Funding/Support: This study was supported by Biogen.

    Role of the Funder/Sponsor: Biogen had no role in the design and conduct of the study; collection, management, analysis, and interpretation of the data; preparation, review, or approval of the manuscript; and decision to submit the manuscript for publication.

    References
    1.
    Trojano  M, Tintore  M, Montalban  X,  et al.  Treatment decisions in multiple sclerosis—insights from real-world observational studies.   Nat Rev Neurol. 2017;13(2):105-118. doi:10.1038/nrneurol.2016.188PubMedGoogle ScholarCrossref
    2.
    Polman  CH, O’Connor  PW, Havrdova  E,  et al; AFFIRM Investigators.  A randomized, placebo-controlled trial of natalizumab for relapsing multiple sclerosis.   N Engl J Med. 2006;354(9):899-910. doi:10.1056/NEJMoa044397PubMedGoogle ScholarCrossref
    3.
    Gold  R, Kappos  L, Arnold  DL,  et al; DEFINE Study Investigators.  Placebo-controlled phase 3 study of oral BG-12 for relapsing multiple sclerosis.   N Engl J Med. 2012;367(12):1098-1107. doi:10.1056/NEJMoa1114287PubMedGoogle ScholarCrossref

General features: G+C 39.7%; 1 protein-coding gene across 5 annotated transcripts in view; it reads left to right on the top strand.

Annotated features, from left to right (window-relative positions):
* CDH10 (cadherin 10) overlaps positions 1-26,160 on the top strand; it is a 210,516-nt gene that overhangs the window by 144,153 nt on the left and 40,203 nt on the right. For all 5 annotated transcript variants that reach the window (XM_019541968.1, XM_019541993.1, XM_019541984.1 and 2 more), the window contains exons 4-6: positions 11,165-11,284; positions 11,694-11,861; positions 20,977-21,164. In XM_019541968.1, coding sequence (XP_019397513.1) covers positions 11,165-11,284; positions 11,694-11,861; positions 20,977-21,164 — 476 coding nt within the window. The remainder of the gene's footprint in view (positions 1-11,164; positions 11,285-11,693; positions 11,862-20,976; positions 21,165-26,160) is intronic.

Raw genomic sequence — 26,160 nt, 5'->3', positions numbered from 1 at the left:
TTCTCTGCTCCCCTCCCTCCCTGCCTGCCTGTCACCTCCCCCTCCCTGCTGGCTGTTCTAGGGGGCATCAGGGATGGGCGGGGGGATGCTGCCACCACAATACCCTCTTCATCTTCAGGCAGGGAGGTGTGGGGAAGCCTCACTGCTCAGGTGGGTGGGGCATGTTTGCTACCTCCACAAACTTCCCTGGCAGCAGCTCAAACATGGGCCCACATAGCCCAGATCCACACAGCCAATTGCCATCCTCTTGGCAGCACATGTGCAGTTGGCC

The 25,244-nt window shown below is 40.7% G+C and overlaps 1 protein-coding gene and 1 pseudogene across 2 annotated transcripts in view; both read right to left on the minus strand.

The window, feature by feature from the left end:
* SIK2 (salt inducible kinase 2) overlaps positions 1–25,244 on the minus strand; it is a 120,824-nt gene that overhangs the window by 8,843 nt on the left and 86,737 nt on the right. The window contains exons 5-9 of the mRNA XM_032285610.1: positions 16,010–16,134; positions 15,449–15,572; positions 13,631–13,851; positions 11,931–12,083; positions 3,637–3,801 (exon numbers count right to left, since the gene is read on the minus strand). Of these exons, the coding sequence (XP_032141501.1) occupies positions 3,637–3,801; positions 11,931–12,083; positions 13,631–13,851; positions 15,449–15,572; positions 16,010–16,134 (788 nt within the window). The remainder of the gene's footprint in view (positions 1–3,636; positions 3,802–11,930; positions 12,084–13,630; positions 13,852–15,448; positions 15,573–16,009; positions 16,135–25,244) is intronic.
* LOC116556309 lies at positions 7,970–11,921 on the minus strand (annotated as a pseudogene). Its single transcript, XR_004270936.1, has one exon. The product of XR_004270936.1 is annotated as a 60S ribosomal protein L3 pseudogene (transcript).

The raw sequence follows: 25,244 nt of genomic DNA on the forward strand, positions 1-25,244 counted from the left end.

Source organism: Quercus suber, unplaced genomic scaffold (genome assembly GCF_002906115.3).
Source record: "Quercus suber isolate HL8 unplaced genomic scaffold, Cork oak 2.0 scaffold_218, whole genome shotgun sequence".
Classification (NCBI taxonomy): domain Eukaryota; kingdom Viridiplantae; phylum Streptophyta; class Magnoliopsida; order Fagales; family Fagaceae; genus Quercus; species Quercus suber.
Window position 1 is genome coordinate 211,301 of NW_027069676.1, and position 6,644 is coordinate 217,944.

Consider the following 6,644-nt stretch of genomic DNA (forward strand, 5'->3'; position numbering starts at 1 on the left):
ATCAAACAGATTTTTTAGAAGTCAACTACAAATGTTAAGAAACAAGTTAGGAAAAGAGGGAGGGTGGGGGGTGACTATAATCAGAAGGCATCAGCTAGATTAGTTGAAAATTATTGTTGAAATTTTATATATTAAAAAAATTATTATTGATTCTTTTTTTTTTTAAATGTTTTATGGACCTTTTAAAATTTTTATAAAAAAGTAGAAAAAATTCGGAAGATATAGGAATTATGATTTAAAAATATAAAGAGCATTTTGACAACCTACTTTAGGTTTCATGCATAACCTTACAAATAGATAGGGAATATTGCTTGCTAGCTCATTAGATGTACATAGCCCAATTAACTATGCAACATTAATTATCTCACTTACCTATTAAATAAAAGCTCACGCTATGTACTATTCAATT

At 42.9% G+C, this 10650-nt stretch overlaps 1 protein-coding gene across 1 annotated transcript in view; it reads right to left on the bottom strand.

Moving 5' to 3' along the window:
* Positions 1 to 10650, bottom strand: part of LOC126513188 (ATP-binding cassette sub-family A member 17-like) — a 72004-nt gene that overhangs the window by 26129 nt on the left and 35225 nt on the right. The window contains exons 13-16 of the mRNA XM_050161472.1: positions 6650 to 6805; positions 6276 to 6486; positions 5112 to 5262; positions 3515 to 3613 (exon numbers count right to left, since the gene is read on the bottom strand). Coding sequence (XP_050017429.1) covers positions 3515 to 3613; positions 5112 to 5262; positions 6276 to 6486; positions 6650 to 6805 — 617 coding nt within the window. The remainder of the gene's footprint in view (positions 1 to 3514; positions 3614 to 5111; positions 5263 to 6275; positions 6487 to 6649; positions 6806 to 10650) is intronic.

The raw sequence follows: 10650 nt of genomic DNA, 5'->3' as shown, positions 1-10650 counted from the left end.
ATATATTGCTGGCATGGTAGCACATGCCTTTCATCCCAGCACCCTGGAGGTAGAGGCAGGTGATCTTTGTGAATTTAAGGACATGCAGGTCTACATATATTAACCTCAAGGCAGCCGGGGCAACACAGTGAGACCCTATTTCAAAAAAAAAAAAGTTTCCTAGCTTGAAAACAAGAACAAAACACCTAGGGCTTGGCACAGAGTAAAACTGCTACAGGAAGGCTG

4.
    Fox  RJ, Miller  DH, Phillips  JT,  et al; CONFIRM Study Investigators.  Placebo-controlled phase 3 study of oral BG-12 or glatiramer in multiple sclerosis.   N Engl J Med. 2012;367(12):1087-1097. doi:10.1056/NEJMoa1206328PubMedGoogle ScholarCrossref
    5.
    Kalincik  T, Brown  JWL, Robertson  N,  et al; MSBase Study Group.  Treatment effectiveness of alemtuzumab compared with natalizumab, fingolimod, and interferon beta in relapsing-remitting multiple sclerosis: a cohort study.   Lancet Neurol. 2017;16(4):271-281. doi:10.1016/S1474-4422(17)30007-8PubMedGoogle ScholarCrossref
    6.
    Brown  JWL, Coles  A, Horakova  D,  et al; MSBase Study Group.  Association of initial disease-modifying therapy with later conversion to secondary progressive multiple sclerosis.   JAMA. 2019;321(2):175-187. doi:10.1001/jama.2018.20588PubMedGoogle ScholarCrossref